NimbRo-OP is a bipedal TeenSize robot prototype for research. It is expected that it will be of particular interest to those research groups that want to work with a larger robotic platform able to act in everyday environments. The robot has comparably low hardware costs, and it is easy to assemble and operate. Moreover, if necessary, the robot can be repaired by non-specialists and can be modified to suit other applications. Both hardware and software have been released open-source to support low-cost manufacturing and community-based improvements. The robot is equipped with high torque actuators, a dual-core PC for processing power, a wide-angle camera, and a software package that implements numerous fundamental robot skills.

Further development is planned in order to improve the hardware and software. With respect to the hardware, special attention will be paid to appearance, durability, impact resistance and easy maintenance. The NimbRo-OP ROS framework, which is still a work in progress, will receive additional functionality. For example, a self-localization node that uses information from the vision detection and the robot state to feed a particle filter model [16] and a simulator, where the user will be able to test behaviors and new algorithms before deployment on the real robot, will be among the next steps.


This work has been partially funded by grant BE 2556/6 of German Research Foundation (DFG). We also acknowledge support of Robotis Inc. and RoboCup Federation for the first robot prototype.


  • [1] I. Ha, Y. Tamura, H. Asama, J. Han, and D.W. Hong. Development of open humanoid platform DARwIn-OP. In SICE Annual Conference, 2011.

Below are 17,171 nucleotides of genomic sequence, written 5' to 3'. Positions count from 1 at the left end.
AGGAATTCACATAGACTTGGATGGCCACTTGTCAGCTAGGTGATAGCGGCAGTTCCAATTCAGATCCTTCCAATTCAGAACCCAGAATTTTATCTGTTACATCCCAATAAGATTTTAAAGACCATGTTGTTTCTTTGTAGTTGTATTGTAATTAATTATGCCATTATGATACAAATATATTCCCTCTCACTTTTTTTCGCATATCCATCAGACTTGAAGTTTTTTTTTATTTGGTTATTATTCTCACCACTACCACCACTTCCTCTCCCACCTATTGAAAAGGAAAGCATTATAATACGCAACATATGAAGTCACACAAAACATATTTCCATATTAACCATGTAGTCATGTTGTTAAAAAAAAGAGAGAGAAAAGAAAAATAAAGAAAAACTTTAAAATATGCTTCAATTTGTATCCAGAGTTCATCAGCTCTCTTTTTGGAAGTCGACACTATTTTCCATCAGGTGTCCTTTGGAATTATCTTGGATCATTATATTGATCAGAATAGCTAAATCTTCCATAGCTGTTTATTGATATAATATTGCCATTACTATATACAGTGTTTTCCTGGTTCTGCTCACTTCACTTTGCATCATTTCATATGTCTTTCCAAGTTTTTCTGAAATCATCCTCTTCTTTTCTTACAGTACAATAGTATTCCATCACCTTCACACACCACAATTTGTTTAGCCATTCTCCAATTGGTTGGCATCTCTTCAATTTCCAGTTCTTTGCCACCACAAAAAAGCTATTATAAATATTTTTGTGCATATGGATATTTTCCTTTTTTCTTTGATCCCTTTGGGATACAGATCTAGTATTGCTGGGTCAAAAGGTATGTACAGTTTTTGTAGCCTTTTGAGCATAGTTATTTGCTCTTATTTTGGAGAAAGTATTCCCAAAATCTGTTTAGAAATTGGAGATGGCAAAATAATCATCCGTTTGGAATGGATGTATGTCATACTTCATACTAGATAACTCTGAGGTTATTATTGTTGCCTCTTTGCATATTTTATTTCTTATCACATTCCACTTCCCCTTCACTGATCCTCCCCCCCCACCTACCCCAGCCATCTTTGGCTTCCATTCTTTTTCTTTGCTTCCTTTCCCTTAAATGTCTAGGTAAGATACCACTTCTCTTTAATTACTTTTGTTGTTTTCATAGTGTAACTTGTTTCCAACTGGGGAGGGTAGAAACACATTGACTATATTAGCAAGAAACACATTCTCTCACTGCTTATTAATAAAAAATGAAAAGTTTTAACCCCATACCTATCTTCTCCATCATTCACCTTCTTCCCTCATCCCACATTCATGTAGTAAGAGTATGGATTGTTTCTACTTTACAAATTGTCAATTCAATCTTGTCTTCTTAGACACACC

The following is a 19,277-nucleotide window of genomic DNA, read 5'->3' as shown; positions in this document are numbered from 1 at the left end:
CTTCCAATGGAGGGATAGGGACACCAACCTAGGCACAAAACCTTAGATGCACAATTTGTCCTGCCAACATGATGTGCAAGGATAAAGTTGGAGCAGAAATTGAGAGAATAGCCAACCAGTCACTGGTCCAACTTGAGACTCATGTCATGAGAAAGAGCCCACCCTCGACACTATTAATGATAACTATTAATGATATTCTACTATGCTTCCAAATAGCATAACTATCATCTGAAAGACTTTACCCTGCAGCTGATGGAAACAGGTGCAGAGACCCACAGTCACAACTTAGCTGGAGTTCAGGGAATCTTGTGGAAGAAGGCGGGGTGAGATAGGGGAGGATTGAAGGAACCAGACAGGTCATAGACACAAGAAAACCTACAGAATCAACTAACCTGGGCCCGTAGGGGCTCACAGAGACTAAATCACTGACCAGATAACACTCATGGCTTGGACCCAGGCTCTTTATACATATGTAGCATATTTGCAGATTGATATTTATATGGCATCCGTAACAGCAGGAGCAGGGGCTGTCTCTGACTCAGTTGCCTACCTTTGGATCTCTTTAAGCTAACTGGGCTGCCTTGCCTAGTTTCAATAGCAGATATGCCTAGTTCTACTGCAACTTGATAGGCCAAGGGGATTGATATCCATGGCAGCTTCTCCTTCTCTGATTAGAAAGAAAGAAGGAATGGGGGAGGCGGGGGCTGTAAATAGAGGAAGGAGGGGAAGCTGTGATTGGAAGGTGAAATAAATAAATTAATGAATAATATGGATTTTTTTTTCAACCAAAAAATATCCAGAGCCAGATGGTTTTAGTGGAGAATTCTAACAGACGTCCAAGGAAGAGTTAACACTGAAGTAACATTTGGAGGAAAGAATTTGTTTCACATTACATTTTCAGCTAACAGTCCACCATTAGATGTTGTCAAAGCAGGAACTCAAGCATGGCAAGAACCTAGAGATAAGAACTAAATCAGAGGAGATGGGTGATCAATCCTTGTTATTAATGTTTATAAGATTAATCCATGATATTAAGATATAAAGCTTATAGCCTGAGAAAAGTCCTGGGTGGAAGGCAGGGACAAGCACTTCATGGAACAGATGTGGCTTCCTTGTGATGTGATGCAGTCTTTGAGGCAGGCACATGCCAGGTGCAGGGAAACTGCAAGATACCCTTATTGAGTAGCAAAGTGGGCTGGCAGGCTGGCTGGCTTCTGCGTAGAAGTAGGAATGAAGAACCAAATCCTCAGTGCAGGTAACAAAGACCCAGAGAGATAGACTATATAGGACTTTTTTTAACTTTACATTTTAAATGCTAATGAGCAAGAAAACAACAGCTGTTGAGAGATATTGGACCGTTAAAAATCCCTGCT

• [2] J. Wolf, P. Hall, P. Robinson, and P. Culverhouse. Bioloid based humanoid soccer robot design. In Proc. of Second Workshop on Humanoid Soccer Robots, 2007.
  • [3] D. Gouaillier, V. Hugel, P. Blazevic, C. Kilner, J. Monceaux, P. Lafourcade, B. Marnier, J. Serre, and B. Maisonnier. Mechatronic design of NAO humanoid. In Robotics and Automation, IEEE International Conference on (ICRA), 2009.
  • [4] K. Hirai, M. Hirose, Y. Haikawa, and T. Takenaka. The Development of Honda Humanoid Robot. In Int. Conf. on Robotics and Automation (ICRA), 1998.
  • [5] K. Kaneko, F. Kanehiro, M. Morisawa, K. Miura, S. Nakaoka, and S. Kajita. Cybernetic human HRP-4C. In IEEE-RAS Int. Conf. on Humanoid Robots, 2009.
  • [6] S. Takagi. Toyota partner robots. J. of Robotics Society of Japan, 24(2):62, 2006.
  • [7] Ill-Woo Park, Jung-Yup Kim, Jungho Lee, and Jun-Ho Oh. Mechanical design of humanoid robot platform KHR-3 (KAIST Humanoid Robot 3: HUBO). In IEEE-RAS Int. Conf. on Humanoid Robots (Humanoids), pages 321–326, 2005.
  • [8] Robotis Dynamixel MX actuators.
  • [9] NimbRo-OP Hardware/Software:.
  • [10] NimbRo-OP Website.
  • [11] DARwIn-OP Robotis Software.
  • [12] M. Schwarz, M. Schreiber, S. Schueller, M. Missura, and S. Behnke. NimbRo-OP Humanoid TeenSize Open Platform. In Proceedings of 7th Workshop on Humanoid Soccer Robots, IEEE-RAS Int. Conference on Humanoid Robots, Osaka, 2012.
  • [13] ROS Website.
  • [14] M. Quigley, K. Conley, B.P. Gerkey, J. Faust, T. Foote, J. Leibs, R. Wheeler, and A.Y. Ng. ROS: an open-source robot operating system. In ICRA Workshop on Open Source Software, 2009.
  • [15] M. Schwarz and S. Behnke. Compliant robot behavior using servo actuator models identified by iterative learning control. In Proceedings of 17th International RoboCup Symposium, 2013.
  • [16] H. Schulz and S. Behnke. Utilizing the structure of field lines for efficient soccer robot localization. Advanced Robotics, 26:1603–1621, 2012.
  • [17] S. Behnke. Online trajectory generation for omnidirectional biped walking. In IEEE Int. Conference on Robotics and Automation (ICRA), pages 1597–1603, 2006.
  • [18] J. Stückler and S. Behnke. Hierarchical reactive control for humanoid soccer robots. International Journal of Humanoid Robotics, 5(3):375 –396, 2008.
  • [19] J. Stückler, J. Schwenk, and S. Behnke. Getting back on two feet: Reliable standing-up routines for a humanoid robot. In 9th International Conference on Intelligent Autonomous Systems (IAS-9), pages 676–685, 2006.